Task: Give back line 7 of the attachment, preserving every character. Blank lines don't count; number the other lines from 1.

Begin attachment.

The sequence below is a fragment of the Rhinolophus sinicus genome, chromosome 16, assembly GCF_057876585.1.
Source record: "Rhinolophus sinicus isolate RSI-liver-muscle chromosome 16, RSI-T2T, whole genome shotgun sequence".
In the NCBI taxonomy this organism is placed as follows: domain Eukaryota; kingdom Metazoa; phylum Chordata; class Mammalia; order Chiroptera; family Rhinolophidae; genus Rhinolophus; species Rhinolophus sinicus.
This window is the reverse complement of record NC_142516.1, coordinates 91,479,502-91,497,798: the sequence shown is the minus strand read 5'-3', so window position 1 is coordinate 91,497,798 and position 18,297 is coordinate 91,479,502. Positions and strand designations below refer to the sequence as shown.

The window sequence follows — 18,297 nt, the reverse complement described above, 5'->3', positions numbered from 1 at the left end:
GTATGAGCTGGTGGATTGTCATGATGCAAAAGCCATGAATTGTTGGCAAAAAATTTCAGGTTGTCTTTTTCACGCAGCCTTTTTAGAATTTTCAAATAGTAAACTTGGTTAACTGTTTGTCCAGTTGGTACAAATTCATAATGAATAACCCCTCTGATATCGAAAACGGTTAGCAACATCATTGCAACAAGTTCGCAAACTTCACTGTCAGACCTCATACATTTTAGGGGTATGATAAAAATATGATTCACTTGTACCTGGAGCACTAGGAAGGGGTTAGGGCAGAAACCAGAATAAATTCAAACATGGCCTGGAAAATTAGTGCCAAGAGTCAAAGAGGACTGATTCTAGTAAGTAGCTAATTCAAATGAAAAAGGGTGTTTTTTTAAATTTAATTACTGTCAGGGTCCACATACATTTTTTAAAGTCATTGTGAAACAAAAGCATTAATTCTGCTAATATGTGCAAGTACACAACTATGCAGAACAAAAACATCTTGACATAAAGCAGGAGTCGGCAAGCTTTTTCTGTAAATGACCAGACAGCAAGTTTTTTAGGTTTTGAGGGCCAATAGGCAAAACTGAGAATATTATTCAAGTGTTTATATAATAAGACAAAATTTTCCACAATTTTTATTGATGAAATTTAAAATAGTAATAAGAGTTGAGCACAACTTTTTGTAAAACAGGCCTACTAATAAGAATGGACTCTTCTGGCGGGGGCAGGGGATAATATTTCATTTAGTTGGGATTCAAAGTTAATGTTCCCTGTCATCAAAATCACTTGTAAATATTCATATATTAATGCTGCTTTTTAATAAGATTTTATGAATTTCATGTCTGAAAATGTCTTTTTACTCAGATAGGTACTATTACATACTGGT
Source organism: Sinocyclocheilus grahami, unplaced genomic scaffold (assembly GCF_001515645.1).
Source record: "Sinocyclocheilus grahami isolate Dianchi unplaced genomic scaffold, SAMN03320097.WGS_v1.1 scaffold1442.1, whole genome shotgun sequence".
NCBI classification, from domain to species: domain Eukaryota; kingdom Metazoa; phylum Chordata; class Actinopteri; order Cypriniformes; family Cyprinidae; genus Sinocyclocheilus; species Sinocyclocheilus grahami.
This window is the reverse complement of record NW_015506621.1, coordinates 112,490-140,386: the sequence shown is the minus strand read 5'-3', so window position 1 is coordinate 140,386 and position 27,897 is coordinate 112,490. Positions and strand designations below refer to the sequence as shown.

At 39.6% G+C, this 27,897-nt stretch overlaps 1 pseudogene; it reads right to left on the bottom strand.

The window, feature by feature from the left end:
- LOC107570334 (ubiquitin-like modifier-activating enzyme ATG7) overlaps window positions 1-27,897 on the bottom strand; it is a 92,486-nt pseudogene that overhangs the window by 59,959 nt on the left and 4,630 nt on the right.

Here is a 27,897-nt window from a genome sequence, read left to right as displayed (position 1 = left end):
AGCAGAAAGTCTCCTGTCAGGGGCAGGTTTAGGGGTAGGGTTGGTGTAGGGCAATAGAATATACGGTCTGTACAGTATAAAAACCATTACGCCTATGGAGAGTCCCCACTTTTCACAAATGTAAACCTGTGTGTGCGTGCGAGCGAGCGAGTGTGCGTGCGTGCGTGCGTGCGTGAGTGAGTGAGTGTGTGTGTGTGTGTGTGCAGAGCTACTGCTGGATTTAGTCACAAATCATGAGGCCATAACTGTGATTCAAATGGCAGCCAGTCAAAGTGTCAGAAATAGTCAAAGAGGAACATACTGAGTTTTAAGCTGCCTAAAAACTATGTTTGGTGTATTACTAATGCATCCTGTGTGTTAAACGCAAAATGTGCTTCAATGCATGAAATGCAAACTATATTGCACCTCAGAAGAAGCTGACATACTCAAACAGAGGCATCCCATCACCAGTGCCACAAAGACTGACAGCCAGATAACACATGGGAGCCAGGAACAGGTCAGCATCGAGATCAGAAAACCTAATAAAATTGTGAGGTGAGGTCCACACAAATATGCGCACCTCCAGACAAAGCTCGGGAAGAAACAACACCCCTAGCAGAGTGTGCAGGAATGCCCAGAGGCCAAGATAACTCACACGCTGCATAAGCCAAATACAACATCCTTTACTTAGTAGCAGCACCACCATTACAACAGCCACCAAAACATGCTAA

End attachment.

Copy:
Source organism: Sinocyclocheilus grahami, unplaced genomic scaffold (assembly GCF_001515645.1).